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function StrToDateDef(const S: string; const Default: TDateTime): TDateTime;
function StrToDateDef(const S: string; const Default: TDateTime; const AFormatSettings: TFormatSettings): TDateTime;


extern DELPHI_PACKAGE System::TDateTime __fastcall StrToDateDef(const System::UnicodeString S, const System::TDateTime Default)/* overload */;


Type Visibility Source Unit Parent
function public
System.SysUtils System.SysUtils


Converts a string to a TDateTime value, with default error.

Call StrToDateDef to parse a string that specifies a date. If S does not contain a valid date, StrToDateDef returns Default.

S must consist of two or three numbers, separated by the character defined by the DateSeparator global variable or its TFormatSettings equivalent. The order for month, day, and year is determined by the ShortDateFormat global variable or its TFormatSettings equivalent--possible combinations are m/d/y, d/m/y, and y/m/d.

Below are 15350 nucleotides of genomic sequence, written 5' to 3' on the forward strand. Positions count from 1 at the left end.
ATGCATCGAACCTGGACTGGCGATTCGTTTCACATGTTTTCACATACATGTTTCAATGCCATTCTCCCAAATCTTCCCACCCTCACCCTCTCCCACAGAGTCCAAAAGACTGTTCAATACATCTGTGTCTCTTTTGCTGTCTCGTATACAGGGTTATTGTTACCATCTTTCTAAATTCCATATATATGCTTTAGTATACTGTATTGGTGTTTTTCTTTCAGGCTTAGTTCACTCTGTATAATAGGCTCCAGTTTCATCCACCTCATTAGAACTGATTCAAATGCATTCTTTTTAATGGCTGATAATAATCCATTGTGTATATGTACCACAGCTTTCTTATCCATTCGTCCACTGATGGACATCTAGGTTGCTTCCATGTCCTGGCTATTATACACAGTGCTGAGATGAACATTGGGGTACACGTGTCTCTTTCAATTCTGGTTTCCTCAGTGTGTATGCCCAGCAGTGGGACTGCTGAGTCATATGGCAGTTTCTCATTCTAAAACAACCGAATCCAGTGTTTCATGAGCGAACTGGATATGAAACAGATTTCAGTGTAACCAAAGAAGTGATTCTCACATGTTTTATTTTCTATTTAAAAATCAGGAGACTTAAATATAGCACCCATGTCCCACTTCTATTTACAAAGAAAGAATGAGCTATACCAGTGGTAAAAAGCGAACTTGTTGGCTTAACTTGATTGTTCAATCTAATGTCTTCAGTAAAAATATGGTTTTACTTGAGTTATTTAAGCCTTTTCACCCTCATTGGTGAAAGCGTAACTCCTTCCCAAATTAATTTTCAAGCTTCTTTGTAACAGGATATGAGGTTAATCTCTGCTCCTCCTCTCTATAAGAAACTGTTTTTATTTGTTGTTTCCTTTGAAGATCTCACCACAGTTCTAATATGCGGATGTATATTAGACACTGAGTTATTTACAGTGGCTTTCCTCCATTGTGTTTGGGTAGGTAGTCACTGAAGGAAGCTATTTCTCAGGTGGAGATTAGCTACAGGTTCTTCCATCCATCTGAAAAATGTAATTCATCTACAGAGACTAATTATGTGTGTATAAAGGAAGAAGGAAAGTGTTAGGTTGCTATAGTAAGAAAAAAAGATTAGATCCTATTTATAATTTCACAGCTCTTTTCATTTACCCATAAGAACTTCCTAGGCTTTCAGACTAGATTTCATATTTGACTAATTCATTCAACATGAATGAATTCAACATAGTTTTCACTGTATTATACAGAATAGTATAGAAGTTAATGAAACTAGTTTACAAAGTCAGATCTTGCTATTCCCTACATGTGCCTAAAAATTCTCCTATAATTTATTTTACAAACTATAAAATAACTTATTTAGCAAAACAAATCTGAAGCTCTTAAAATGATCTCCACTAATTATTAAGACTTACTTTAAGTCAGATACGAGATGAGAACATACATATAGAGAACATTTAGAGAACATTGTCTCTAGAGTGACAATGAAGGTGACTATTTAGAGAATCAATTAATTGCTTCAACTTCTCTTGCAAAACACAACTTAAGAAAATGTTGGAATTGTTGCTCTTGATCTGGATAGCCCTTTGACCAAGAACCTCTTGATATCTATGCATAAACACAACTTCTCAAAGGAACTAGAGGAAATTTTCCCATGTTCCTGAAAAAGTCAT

If S contains only two numbers, it is interpreted as a date (m/d or d/m) in the current year.

Year values from 0 through 99 are converted using TwoDigitYearCenturyWindow. This value is stored either in a global variable (first form) or as a field in the AFormatSettings parameter (second form). See "Currency and Date-Time Formatting Variables" for more information.

The first form of StrToDateDef is not thread-safe, because it uses localization information contained in global variables. The second form of StrToDateDef, which is thread-safe, refers to localization information contained in the AFormatSettings parameter. Before calling the thread-safe form of StrToDateDef, you must populate AFormatSettings with localization information. To populate AFormatSettings with a set of default locale values, call TFormatSettings.Create.

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